It’s not 2009 anymore in college baseball, or at WKU.
That was the last year the Toppers advanced to an NCAA Regional, and they did so with the long ball.
Third baseman Wade Gaynor hit 25 home runs. First baseman Chad Cregar had 19. Outfielder Matt Hightower and catcher Matt Rice hit 11 and 10, respectively.
But college baseball has changed dramatically since the NCAA enforced rules in 2011 to deaden the game’s aluminum bats.
In 2012, a year in which WKU finished 25-33 and eighth in the Sun Belt Conference, no WKU player hit more than outfielder Ryan Hutchison’s eight.
No longer do Douglas Keen Hall residents have to worry about blasts from the likes of Cregar and Gaynor flying over the Nick Denes Field’s left-center field wall and nailing their parked cars.
NCAA baseball is now about solid weekend pitching, sturdy defense and the ability to manufacture runs in a tight game.
Last year, the defense was there for the Toppers, who committed 65 errors, compared to 84 from their opponents.
The pitching was a little more suspect, though much of that was out of WKU’s control. Coach Matt Myers and his team couldn’t have anticipated losing their ace, Tanner Perkins, early in the season to a Tommy John injury.
But the area that really hamstrung the Toppers was their inability to get guys on base and get them in to score.
WKU hit .252 as a team — its opponents hit .278. The Toppers stole 27 bases — their opposition stole 69.
WKU has played pretty good defense in previous years, and that shouldn’t change.
The pitching should also be much improved this year, especially with the news that Perkins is healthy and will be the team’s Sunday starter to begin the season. A weekend rotation of Justin Hageman, Tim Bado and Perkins means the Toppers won’t be giving up a whole lot of runs.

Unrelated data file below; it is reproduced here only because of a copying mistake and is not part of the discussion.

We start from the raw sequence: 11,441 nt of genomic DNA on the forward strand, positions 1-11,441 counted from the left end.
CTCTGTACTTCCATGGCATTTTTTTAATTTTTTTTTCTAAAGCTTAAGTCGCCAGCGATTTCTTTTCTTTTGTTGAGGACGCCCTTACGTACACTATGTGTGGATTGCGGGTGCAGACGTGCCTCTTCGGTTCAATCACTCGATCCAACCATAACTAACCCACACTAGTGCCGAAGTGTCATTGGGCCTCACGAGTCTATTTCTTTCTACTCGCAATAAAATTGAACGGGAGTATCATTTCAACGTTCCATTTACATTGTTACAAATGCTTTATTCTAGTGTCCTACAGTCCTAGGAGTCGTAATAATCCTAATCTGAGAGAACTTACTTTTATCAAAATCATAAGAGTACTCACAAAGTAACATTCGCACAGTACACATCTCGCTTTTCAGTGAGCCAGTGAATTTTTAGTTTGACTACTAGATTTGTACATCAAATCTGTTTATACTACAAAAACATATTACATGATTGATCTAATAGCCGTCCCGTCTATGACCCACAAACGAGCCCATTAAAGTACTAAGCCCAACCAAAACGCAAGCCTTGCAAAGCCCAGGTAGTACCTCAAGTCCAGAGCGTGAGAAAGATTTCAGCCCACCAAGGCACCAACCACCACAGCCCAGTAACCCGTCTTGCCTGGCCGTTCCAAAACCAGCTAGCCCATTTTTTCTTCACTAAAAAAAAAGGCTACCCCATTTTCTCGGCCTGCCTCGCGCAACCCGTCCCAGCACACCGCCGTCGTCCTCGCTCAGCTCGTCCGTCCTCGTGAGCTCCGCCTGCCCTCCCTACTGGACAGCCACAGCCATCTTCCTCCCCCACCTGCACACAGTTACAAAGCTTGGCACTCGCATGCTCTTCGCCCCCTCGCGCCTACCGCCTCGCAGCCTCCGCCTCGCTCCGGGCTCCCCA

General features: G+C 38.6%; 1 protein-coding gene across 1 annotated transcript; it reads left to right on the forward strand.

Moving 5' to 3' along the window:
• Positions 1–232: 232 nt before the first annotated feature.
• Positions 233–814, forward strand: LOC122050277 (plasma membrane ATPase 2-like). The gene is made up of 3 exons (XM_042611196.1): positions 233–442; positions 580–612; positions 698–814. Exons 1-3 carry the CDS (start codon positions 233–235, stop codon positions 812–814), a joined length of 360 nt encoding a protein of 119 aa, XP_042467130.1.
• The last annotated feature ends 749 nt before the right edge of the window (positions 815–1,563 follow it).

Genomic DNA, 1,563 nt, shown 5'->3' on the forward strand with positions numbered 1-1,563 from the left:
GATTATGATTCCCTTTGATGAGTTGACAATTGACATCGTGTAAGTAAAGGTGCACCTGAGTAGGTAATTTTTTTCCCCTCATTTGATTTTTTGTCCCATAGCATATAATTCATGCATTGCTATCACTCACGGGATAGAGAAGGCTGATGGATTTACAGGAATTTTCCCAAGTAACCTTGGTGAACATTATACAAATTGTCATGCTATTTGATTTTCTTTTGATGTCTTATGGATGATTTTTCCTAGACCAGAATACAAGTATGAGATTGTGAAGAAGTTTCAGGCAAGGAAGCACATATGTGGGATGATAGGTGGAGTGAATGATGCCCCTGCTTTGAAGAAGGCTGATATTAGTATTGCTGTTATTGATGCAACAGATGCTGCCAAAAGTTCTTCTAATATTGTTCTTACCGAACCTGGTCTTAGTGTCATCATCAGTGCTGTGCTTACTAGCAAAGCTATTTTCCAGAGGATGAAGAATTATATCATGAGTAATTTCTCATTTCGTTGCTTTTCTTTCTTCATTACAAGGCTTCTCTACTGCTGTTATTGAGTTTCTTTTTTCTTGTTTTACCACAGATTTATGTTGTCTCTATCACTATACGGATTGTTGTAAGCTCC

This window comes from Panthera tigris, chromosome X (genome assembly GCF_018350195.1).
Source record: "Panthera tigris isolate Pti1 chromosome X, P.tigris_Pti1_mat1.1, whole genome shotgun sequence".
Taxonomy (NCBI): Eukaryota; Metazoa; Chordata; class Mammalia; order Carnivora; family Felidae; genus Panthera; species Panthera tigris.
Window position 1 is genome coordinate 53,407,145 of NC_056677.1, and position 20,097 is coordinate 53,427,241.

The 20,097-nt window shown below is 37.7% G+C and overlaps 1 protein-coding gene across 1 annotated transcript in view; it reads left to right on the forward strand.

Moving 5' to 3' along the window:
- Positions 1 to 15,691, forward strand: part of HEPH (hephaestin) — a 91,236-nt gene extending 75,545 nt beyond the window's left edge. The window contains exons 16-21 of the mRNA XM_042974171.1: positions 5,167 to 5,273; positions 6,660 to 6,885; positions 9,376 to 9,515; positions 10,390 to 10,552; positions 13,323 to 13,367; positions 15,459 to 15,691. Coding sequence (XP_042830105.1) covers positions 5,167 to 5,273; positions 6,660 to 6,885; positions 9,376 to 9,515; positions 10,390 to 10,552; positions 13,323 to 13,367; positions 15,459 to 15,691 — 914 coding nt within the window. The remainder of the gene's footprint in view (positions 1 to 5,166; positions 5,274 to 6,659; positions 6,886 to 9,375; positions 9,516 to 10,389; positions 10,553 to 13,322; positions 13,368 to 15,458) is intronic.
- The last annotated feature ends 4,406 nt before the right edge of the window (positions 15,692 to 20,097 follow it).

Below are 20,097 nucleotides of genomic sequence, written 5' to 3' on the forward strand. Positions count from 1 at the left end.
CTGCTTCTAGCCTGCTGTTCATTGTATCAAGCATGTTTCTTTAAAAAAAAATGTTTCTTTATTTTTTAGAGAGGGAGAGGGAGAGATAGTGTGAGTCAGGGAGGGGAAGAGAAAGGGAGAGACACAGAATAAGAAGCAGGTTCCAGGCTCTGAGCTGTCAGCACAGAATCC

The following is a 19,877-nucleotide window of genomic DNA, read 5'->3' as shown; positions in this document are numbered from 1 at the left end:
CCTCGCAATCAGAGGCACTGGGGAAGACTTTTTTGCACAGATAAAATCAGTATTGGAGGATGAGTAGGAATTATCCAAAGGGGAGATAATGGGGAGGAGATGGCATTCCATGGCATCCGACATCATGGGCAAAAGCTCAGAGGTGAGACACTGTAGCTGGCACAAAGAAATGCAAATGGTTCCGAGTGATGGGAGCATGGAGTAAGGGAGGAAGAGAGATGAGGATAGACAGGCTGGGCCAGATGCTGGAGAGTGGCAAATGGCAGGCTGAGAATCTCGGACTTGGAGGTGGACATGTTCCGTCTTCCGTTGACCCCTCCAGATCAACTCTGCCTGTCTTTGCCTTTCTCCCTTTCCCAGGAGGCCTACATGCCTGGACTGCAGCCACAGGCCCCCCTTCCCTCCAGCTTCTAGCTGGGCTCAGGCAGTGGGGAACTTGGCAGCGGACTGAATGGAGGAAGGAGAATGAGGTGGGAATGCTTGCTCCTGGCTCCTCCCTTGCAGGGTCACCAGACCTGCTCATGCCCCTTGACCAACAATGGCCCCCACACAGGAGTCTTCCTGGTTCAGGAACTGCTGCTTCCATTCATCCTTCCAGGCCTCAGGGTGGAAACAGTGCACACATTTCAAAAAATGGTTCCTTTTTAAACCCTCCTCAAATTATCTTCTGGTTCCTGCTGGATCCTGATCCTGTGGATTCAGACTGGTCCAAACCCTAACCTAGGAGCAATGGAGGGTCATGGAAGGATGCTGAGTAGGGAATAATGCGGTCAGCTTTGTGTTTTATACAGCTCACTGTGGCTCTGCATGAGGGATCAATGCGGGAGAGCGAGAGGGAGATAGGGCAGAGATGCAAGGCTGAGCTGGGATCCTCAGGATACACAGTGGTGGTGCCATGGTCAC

But they’ll have to score at least a few if they’re to win some games to avoid missing a fourth straight NCAA Tournament.
In the days of Cregar and Gaynor, WKU could win some 11-8 games. The way college baseball has changed, your lineup had better have the contact hitting and speed necessary to manufacture runs in those 3-2, 2-1 type games.
First baseman Ryan Huck, one of the Toppers’ few power hitters, said baserunning is indeed a renewed emphasis for WKU this spring.
“It’s definitely important for us to be able to steal bags,” Huck said, “get on base, read dirt balls — any way we can advance to get into scoring position to let the next guys try and drive them in will be huge.”
That means players like shortstop Steve Hodgins, outfielder David Simmons and infielder Griffith Roark will be called upon to get to first, swipe second and get in scoring position.
Few outside of the Toppers’ locker room are expecting much of a team picked seventh in the conference and without a single player named to the preseason All-Conference team.
That means WKU must pitch, defend and steal its way to a good season.
If they can do those things, then the maybe the 2013 Toppers will be the ones to break the program’s postseason drought.